Do I have to downsize when I retire?
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Do I need to downsize when I retire?
Homeowners approaching retirement often choose to downsize for a number of reasons, but you do not have to downsize if you don’t want to.
Many homeowners decide to downsize their house when they get older, some before they retire and some afterwards. If you’re approaching retirement and have been considering downsizing, this article outlines the positives and negatives so you can have all the facts before you make a decision.
Choosing to downsize to a smaller house can make it easier to relocate if you’re prepared to rent somewhere instead of buying. Whilst homeowners can be hesitant about going back to renting after owning a property, it can take the pressure off in retirement and make life easier. You don’t have to worry about the maintenance and responsibilities of the property if you don’t own it; your landlord will take care of it for you which can help reduce stress.
Downsizing will also mean that you have a good reason to declutter your house. If you’ve lived in the same property for several years you’ve likely accumulated a vast amount of clutter that you just don’t need. Decluttering can be soothing and allows you to have a fresh start in a new property. This is often the way recently bereaved homeowner’s transition into their new life, being able to move away from the memories and create new ones. Here are some tips on decluttering to help you get started.
Depending on the house you currently own, downsizing can be a really good way to find a property that’s more suitable for your potential needs as you age. Often, retired homeowners look at moving into a bungalow or a flat, to avoid having to use stairs constantly which is a common issue as you age. You can also find something easier to manage; if you find that currently, you’re struggling to maintain your garden or the cleaning in your house, it may inspire you to look for another property that won’t have those problems. Finding a smaller house means less cleaning or a flat eliminates the upkeep of a garden.
If you’ve recently stopped driving, or are looking to give up driving soon, downsizing to an area with good travel connections can keep you social and mean you can still get around without having to rely on family or friends, letting you continue to make the most of your retirement.
There is also a financial benefit with downsizing; many downsizing homeowners find that they have to spend less on taxes, utilities and insurance when living in a smaller property. This will depend on the area that you’re looking to move to, so it’s worth checking local council tax brackets and insurance quotes to see if you will make a substantial saving long-term.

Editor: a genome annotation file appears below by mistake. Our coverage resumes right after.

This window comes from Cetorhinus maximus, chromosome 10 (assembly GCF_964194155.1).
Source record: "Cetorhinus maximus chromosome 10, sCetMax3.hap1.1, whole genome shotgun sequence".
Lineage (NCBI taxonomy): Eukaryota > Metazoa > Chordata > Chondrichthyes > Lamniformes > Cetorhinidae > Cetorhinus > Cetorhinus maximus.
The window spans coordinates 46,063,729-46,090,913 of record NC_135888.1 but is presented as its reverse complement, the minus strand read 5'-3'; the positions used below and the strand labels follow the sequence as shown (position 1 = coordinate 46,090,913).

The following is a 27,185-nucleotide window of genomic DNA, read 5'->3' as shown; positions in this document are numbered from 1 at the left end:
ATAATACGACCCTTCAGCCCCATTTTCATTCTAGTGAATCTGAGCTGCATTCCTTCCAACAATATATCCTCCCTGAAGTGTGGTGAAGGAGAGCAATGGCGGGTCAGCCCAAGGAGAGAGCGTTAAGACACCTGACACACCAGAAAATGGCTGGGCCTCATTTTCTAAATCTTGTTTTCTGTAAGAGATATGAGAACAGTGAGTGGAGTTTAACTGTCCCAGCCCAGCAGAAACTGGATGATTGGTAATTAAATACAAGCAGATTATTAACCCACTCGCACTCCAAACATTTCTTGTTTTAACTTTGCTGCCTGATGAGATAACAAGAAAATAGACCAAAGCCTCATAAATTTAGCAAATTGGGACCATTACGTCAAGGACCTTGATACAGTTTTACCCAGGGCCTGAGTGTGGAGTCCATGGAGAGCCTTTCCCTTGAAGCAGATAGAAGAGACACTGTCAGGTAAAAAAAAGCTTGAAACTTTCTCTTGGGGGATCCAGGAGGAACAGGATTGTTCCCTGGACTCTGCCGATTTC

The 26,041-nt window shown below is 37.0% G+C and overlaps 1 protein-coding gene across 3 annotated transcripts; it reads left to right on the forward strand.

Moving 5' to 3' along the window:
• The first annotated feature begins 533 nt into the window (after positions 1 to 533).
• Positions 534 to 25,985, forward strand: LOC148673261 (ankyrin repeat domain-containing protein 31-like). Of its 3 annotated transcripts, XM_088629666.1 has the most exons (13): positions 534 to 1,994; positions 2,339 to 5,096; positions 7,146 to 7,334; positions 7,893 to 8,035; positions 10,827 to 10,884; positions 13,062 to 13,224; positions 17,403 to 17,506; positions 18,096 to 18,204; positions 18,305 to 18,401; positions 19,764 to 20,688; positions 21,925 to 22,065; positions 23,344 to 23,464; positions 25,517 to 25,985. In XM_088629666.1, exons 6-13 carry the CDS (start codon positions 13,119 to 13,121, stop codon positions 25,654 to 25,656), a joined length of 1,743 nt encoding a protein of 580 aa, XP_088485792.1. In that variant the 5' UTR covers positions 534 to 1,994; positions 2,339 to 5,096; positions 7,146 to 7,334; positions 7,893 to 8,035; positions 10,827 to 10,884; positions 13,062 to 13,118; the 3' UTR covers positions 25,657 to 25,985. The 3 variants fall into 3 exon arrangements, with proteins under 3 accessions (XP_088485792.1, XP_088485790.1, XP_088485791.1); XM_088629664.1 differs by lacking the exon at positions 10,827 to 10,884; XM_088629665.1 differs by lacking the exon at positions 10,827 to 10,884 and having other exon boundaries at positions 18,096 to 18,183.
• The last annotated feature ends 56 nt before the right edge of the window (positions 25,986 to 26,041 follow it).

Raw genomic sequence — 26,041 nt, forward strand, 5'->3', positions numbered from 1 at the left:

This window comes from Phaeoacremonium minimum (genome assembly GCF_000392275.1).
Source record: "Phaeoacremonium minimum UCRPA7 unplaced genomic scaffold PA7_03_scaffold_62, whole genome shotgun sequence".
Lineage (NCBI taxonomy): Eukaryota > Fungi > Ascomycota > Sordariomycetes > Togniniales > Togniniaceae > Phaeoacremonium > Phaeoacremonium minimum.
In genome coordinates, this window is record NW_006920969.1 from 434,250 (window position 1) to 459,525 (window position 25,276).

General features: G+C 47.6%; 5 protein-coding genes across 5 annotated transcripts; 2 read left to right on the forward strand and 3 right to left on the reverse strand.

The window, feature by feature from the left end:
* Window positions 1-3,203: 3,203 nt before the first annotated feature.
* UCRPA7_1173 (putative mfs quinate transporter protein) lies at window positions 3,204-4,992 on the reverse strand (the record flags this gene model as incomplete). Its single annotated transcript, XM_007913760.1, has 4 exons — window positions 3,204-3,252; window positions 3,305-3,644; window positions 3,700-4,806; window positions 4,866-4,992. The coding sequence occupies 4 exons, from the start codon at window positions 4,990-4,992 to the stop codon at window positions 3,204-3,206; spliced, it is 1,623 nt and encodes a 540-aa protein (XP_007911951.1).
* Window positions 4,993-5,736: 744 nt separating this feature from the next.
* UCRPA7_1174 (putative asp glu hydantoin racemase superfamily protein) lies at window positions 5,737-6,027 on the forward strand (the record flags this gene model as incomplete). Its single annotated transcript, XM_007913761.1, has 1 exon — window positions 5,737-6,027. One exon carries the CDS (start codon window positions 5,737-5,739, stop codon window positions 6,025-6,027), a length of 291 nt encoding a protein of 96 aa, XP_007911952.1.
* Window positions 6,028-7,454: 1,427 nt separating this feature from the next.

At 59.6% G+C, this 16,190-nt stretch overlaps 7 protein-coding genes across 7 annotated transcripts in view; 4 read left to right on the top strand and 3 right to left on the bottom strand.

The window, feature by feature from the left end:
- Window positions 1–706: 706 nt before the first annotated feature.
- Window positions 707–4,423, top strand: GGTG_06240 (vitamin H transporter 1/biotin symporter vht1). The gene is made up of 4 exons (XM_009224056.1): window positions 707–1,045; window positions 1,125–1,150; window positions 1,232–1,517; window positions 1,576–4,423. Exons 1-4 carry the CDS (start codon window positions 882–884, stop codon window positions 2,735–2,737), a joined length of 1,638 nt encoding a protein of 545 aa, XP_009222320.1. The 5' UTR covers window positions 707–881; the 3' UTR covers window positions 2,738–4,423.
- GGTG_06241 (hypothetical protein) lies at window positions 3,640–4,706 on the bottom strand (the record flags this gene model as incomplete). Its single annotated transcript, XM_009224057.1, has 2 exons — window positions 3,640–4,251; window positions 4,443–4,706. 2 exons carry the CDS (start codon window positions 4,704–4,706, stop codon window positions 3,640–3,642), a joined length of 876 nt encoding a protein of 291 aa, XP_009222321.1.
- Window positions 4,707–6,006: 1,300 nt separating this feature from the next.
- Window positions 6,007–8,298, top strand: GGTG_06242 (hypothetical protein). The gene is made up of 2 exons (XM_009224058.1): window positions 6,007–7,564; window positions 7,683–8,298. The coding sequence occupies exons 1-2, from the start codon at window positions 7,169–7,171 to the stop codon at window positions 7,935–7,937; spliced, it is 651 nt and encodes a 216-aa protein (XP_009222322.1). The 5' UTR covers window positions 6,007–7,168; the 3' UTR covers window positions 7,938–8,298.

Negatives of downsizing
There are also negatives that you should take into consideration if you’re thinking about downsizing. You may find that, when you come to getting things sorted, your current house’s value is lower than you expected which leaves you much less to work with. In that situation, you might find that with the other costs involved in downsizing you aren’t going to be financially stable and decide against it.
The upfront costs of downsizing can put homeowners off; whilst you tend to save money long-term providing you’re living somewhere substantially smaller, the initial costs of moving vans, legal fees, stamp duty and potentially capital gains tax can be off-putting. It’s worth seeing how much you will be saving each month by downsizing; if you are spending way more on moving than you would be saving in say 12 months, you can decide if it is still worth it in your eyes.
There are other options to downsizing if you’re looking to increase your income during your retirement but don’t want to sell your house. You can look into renting your house out and living in a rented flat yourself so that the rent your tenants pay for you house both cover your rent and give you something extra each month to subsidise your living costs. This is a great idea for those who don’t want to let go of their property but want to start earning something from it. You can also consider just renting out a room or two of the house if you want to continue living there but still get some money out of the house whilst utilising the extra space that you have.
Whether you should downsize or not is completely up to you and your circumstances, so if you’ve been thinking about it and weren’t sure, hopefully, this article has helped you come to a decision. If you are interested in downsizing and want to find out how much your current house is worth, get in touch with us at We Buy Any House. We can provide you with a free quote and walk you through our process to get a quick and easy sale in a time-frame that suits you.
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